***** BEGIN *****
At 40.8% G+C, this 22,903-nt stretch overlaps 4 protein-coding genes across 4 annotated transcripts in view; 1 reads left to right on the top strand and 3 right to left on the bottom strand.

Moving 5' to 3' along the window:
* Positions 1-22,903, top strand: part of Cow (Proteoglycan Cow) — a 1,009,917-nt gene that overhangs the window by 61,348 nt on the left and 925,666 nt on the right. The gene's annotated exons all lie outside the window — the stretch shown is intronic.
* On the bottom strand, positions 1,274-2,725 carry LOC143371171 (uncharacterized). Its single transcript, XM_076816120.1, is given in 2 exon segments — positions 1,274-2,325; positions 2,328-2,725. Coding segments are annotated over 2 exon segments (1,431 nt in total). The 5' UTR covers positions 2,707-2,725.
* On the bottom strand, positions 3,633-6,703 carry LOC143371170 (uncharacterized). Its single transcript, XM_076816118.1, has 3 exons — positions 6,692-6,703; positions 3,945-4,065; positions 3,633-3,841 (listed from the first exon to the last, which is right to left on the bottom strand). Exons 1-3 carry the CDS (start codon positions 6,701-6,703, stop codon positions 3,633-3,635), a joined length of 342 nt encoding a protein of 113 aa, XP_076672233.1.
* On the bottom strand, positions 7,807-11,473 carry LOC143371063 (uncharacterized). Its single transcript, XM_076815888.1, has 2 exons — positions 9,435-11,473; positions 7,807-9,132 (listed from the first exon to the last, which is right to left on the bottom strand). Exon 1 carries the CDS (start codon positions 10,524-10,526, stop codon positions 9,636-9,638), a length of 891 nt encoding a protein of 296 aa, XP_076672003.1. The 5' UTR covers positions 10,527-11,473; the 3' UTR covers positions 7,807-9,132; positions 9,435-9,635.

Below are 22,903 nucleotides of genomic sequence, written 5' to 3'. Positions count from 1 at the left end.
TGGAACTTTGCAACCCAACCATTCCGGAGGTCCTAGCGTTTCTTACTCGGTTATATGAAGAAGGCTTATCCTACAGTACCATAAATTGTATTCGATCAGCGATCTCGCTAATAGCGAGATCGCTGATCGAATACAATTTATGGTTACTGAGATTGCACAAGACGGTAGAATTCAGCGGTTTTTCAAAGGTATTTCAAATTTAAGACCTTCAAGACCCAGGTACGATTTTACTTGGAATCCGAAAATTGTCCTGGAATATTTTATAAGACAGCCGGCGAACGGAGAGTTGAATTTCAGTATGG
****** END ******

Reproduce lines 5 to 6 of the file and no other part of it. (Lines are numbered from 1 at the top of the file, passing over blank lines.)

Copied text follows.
* On the bottom strand, positions 3,633-6,703 carry LOC143371170 (uncharacterized). Its single transcript, XM_076816118.1, has 3 exons — positions 6,692-6,703; positions 3,945-4,065; positions 3,633-3,841 (listed from the first exon to the last, which is right to left on the bottom strand). Exons 1-3 carry the CDS (start codon positions 6,701-6,703, stop codon positions 3,633-3,635), a joined length of 342 nt encoding a protein of 113 aa, XP_076672233.1.
* On the bottom strand, positions 7,807-11,473 carry LOC143371063 (uncharacterized). Its single transcript, XM_076815888.1, has 2 exons — positions 9,435-11,473; positions 7,807-9,132 (listed from the first exon to the last, which is right to left on the bottom strand). Exon 1 carries the CDS (start codon positions 10,524-10,526, stop codon positions 9,636-9,638), a length of 891 nt encoding a protein of 296 aa, XP_076672003.1. The 5' UTR covers positions 10,527-11,473; the 3' UTR covers positions 7,807-9,132; positions 9,435-9,635.